Finally, Sony did not use an objective and transparent decision-making process. When Sony first began their “Celebrity Host” campaign, the organization made it seem as though viewer votes would ultimately decide the next host of the show. That promise was abandoned when Mike Richards was selected internally by the organization’s executives. Here, Sony violated the basic principles of trust and transparency that give consumers confidence in their brand. Will Jeopardy! be able to recover and retain their loyal fans as they undertake a second round of their “Celebrity Host” campaign ? Only time will tell.
- Have a plan – Like many organizations, Sony found itself hiring for replacement, rather than truly planning for succession. Succession planning is an ongoing employee development process. It requires the investment of time and energy to train multiple candidates, ensuring that your company has a strong leadership pipeline feeding into its critical roles.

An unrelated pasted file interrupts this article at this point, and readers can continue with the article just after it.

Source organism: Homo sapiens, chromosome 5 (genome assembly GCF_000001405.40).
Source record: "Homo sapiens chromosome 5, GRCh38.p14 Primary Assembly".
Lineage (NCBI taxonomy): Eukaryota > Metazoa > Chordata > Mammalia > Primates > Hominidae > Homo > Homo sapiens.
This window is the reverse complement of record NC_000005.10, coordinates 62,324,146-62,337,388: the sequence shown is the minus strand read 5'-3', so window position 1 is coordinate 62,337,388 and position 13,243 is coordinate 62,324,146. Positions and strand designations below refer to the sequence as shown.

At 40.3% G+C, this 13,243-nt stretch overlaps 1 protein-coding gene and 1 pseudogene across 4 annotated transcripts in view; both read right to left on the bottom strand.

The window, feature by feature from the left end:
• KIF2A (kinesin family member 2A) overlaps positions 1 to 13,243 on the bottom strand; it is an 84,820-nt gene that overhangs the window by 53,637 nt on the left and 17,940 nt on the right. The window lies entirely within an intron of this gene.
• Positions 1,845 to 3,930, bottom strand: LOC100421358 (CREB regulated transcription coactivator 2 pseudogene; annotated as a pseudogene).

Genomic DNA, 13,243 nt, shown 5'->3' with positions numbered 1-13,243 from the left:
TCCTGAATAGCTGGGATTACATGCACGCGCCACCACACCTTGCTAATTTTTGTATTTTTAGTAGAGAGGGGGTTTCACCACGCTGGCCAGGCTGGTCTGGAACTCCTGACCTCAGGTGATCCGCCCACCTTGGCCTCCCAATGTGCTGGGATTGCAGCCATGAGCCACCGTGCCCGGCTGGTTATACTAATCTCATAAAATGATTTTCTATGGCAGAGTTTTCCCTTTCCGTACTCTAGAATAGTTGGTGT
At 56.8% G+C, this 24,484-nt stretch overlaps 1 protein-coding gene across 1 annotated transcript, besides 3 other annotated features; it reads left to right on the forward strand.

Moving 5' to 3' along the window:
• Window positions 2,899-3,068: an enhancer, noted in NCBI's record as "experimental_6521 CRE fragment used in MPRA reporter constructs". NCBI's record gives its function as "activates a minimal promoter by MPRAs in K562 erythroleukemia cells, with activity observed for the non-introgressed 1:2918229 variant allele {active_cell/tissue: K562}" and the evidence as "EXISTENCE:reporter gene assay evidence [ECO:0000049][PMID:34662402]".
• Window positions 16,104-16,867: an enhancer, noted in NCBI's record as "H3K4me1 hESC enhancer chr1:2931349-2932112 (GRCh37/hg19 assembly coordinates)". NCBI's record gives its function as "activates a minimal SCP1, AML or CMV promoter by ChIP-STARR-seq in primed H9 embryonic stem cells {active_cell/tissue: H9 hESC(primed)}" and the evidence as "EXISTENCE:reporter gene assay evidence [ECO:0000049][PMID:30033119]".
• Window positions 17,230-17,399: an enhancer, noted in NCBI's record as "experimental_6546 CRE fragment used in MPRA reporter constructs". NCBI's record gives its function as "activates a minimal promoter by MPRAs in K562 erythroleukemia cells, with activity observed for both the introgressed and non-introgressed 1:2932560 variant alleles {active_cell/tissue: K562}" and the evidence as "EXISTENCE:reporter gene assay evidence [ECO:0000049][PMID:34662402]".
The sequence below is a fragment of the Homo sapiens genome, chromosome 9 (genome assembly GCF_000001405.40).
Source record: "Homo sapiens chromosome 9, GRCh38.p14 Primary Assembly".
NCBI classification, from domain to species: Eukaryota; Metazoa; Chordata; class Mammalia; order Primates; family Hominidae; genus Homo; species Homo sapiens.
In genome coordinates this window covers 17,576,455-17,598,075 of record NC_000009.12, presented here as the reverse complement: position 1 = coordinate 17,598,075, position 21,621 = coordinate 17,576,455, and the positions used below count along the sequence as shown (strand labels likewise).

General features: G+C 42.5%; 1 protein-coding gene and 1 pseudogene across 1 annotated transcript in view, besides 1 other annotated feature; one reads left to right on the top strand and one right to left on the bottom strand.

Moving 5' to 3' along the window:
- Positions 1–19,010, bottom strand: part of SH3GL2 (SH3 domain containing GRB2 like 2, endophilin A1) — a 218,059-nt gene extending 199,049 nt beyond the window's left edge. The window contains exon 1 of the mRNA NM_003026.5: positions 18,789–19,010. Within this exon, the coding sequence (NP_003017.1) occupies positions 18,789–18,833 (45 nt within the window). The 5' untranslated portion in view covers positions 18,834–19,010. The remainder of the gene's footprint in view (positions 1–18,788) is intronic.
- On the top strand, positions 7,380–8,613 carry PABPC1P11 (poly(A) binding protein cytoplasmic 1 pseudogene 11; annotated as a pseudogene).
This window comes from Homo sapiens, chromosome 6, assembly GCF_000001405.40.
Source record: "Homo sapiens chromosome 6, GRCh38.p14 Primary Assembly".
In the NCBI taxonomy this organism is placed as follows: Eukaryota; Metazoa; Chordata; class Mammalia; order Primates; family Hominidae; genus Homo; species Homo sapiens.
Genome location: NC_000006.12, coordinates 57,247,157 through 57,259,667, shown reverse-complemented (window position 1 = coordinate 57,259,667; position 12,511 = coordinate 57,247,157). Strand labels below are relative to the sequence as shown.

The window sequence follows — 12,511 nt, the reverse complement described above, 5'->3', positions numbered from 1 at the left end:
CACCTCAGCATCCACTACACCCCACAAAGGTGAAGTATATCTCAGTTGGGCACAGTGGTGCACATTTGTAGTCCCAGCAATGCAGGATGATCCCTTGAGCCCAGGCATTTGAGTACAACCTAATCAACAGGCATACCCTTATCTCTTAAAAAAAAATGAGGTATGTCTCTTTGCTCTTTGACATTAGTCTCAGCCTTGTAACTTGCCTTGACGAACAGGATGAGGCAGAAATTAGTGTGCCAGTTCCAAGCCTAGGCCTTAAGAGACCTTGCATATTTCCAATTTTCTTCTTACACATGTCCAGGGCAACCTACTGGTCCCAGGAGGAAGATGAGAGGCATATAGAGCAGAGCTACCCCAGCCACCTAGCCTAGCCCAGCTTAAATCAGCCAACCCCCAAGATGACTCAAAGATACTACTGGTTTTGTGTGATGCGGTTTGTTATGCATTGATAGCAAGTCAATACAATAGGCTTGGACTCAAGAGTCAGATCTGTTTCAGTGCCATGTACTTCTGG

- Screen your candidates – Simple public relations crises can be avoided when candidates are properly screened. Make sure to check the background of new employees, as well as internal candidates who are up for promotion – particularly for a position in which there is a vested public interest.
- Use an objective decision-making process – When Sony selected Ken Jennings as Richard’s successor, they were going for a familiar face. As a former contestant who holds the record for longest streak, Jennings was popular with the audience. Sony hoped that he could become the next “Alex Trebek,” another inconspicuous and lovable host. Jennings’ popularity, however, fell away almost immediately when his old tweets – largely insensitive and offensive – came to light. Selecting a successor based on popularity was not a robust decision-making approach. Instead, candidates needed to be selected based on success profiles for the role, and objective measures of their performance and potential.
How SIGMA Can Help